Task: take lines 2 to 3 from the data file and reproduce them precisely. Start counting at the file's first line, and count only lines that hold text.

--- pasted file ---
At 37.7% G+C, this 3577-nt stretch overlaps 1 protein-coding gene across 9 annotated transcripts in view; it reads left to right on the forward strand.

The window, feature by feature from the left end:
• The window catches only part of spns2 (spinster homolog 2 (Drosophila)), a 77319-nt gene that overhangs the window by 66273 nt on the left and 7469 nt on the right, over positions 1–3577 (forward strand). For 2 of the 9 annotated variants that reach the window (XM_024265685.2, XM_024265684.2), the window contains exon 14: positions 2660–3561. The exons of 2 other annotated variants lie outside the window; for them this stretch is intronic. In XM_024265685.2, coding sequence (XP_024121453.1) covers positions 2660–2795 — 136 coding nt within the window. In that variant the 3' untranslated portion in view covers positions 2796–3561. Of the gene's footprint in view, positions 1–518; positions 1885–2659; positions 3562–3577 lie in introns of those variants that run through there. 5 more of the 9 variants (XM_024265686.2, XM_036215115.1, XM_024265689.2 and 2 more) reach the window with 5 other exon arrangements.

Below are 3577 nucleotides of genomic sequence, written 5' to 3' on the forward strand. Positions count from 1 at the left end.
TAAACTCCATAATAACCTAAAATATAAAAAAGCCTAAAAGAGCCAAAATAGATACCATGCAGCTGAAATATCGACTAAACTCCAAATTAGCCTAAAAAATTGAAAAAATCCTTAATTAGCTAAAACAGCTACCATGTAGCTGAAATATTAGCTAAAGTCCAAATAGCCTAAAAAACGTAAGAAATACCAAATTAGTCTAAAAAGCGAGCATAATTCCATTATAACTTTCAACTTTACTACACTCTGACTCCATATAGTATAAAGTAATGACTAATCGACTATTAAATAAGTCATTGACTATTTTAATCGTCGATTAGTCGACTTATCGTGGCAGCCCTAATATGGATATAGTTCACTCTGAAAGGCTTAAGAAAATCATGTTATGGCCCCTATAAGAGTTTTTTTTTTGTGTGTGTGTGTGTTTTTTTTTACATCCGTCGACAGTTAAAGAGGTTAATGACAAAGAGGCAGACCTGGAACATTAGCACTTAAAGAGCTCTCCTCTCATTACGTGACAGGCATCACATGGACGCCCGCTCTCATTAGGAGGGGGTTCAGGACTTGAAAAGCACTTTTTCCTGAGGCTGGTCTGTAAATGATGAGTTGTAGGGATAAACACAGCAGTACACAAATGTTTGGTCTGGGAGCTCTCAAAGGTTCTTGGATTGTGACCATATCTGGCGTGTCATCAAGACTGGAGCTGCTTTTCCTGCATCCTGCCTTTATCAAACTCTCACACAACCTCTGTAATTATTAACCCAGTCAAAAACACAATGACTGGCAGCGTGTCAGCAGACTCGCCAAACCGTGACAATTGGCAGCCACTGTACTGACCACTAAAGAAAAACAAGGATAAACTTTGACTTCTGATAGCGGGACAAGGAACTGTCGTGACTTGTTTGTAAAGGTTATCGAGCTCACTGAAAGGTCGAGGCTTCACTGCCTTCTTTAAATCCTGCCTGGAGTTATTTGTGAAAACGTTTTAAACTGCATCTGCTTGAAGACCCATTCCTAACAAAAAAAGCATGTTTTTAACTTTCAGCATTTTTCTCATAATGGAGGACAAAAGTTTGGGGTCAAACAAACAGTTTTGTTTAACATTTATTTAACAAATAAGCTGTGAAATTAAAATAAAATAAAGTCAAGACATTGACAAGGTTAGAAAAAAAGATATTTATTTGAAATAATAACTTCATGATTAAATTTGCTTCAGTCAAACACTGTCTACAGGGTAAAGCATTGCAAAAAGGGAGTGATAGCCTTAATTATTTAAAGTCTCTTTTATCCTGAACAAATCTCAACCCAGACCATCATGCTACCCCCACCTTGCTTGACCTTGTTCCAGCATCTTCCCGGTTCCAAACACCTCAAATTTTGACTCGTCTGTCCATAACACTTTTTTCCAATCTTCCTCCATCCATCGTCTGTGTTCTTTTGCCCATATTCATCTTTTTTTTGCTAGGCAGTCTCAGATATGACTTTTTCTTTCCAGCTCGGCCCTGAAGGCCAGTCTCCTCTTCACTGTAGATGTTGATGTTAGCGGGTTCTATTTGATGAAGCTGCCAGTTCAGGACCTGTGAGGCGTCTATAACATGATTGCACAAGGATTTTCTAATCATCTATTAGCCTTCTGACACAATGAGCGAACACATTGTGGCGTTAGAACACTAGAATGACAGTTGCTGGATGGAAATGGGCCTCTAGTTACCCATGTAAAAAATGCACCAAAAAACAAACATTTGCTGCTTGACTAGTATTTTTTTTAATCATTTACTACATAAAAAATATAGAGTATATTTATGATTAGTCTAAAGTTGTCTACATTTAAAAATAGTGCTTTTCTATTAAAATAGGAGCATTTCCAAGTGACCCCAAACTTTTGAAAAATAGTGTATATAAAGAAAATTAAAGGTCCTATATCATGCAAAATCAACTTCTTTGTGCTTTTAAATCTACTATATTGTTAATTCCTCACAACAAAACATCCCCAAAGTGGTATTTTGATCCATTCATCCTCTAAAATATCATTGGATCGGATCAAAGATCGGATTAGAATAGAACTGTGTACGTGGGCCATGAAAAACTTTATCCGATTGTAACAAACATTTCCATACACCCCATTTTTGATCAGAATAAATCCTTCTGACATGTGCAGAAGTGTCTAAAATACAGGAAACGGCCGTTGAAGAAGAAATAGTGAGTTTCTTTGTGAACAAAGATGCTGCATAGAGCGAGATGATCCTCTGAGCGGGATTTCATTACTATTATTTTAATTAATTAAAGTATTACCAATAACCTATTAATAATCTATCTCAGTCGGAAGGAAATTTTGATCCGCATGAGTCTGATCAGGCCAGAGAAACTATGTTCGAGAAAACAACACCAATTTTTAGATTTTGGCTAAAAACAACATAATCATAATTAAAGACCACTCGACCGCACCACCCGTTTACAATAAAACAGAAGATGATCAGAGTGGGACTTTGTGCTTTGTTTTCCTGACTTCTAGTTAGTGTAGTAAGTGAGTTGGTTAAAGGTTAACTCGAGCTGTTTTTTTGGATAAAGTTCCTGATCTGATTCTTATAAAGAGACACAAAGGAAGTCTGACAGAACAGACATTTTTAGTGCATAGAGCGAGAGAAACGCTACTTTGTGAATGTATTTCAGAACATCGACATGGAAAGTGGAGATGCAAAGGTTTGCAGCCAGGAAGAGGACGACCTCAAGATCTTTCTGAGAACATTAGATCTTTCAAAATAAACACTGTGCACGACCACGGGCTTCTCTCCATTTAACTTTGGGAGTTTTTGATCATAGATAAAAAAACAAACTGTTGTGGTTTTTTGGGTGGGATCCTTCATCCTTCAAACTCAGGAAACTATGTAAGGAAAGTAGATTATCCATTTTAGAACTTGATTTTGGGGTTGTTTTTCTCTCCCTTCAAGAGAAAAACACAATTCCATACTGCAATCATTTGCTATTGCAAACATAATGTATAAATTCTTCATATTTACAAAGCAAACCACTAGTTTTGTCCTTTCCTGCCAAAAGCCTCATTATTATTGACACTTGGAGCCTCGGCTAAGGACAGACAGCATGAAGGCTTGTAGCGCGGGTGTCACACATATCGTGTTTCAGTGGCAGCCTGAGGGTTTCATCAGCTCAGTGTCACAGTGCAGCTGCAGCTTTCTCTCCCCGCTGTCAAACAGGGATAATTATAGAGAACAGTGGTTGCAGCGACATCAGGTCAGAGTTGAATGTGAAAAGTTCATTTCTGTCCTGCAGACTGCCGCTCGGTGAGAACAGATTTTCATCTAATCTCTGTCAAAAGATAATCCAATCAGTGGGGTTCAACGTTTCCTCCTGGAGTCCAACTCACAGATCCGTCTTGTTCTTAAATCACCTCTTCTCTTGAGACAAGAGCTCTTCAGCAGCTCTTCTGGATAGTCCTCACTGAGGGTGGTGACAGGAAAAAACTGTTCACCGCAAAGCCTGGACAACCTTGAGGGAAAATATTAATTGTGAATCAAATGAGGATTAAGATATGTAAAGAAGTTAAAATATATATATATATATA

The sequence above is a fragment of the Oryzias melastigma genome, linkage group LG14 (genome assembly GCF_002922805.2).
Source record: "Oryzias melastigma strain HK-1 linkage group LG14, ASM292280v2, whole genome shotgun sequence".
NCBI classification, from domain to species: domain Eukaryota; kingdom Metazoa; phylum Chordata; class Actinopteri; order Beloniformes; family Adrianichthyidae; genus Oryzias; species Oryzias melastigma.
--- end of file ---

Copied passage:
The window, feature by feature from the left end:
• The window catches only part of spns2 (spinster homolog 2 (Drosophila)), a 77319-nt gene that overhangs the window by 66273 nt on the left and 7469 nt on the right, over positions 1–3577 (forward strand). For 2 of the 9 annotated variants that reach the window (XM_024265685.2, XM_024265684.2), the window contains exon 14: positions 2660–3561. The exons of 2 other annotated variants lie outside the window; for them this stretch is intronic. In XM_024265685.2, coding sequence (XP_024121453.1) covers positions 2660–2795 — 136 coding nt within the window. In that variant the 3' untranslated portion in view covers positions 2796–3561. Of the gene's footprint in view, positions 1–518; positions 1885–2659; positions 3562–3577 lie in introns of those variants that run through there. 5 more of the 9 variants (XM_024265686.2, XM_036215115.1, XM_024265689.2 and 2 more) reach the window with 5 other exon arrangements.